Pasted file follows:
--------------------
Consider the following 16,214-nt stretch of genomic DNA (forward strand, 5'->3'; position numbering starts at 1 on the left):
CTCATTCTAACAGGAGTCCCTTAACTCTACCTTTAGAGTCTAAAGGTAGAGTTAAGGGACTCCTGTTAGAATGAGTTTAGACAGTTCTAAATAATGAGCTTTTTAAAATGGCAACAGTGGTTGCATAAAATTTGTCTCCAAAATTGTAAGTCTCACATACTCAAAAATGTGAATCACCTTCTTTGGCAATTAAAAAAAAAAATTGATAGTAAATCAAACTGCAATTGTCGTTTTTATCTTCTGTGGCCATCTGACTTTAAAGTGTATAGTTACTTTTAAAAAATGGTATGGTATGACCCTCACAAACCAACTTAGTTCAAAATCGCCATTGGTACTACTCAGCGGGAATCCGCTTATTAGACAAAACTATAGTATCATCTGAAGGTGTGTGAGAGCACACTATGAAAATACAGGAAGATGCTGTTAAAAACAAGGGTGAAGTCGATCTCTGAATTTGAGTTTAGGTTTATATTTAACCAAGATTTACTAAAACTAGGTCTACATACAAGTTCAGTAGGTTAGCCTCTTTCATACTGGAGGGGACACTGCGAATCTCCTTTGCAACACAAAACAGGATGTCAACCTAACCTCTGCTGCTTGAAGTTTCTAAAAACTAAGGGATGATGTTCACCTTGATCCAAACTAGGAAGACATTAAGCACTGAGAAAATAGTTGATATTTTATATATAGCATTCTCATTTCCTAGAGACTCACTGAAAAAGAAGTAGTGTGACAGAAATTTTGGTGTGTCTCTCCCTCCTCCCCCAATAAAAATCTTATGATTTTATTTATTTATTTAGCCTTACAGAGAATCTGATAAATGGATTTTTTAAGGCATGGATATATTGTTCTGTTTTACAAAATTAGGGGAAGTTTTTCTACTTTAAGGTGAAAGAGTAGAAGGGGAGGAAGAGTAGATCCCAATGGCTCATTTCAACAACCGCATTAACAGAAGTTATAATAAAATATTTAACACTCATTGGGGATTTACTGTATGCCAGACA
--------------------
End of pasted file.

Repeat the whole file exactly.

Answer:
Consider the following 16,214-nt stretch of genomic DNA (forward strand, 5'->3'; position numbering starts at 1 on the left):
CTCATTCTAACAGGAGTCCCTTAACTCTACCTTTAGAGTCTAAAGGTAGAGTTAAGGGACTCCTGTTAGAATGAGTTTAGACAGTTCTAAATAATGAGCTTTTTAAAATGGCAACAGTGGTTGCATAAAATTTGTCTCCAAAATTGTAAGTCTCACATACTCAAAAATGTGAATCACCTTCTTTGGCAATTAAAAAAAAAAATTGATAGTAAATCAAACTGCAATTGTCGTTTTTATCTTCTGTGGCCATCTGACTTTAAAGTGTATAGTTACTTTTAAAAAATGGTATGGTATGACCCTCACAAACCAACTTAGTTCAAAATCGCCATTGGTACTACTCAGCGGGAATCCGCTTATTAGACAAAACTATAGTATCATCTGAAGGTGTGTGAGAGCACACTATGAAAATACAGGAAGATGCTGTTAAAAACAAGGGTGAAGTCGATCTCTGAATTTGAGTTTAGGTTTATATTTAACCAAGATTTACTAAAACTAGGTCTACATACAAGTTCAGTAGGTTAGCCTCTTTCATACTGGAGGGGACACTGCGAATCTCCTTTGCAACACAAAACAGGATGTCAACCTAACCTCTGCTGCTTGAAGTTTCTAAAAACTAAGGGATGATGTTCACCTTGATCCAAACTAGGAAGACATTAAGCACTGAGAAAATAGTTGATATTTTATATATAGCATTCTCATTTCCTAGAGACTCACTGAAAAAGAAGTAGTGTGACAGAAATTTTGGTGTGTCTCTCCCTCCTCCCCCAATAAAAATCTTATGATTTTATTTATTTATTTAGCCTTACAGAGAATCTGATAAATGGATTTTTTAAGGCATGGATATATTGTTCTGTTTTACAAAATTAGGGGAAGTTTTTCTACTTTAAGGTGAAAGAGTAGAAGGGGAGGAAGAGTAGATCCCAATGGCTCATTTCAACAACCGCATTAACAGAAGTTATAATAAAATATTTAACACTCATTGGGGATTTACTGTATGCCAGACA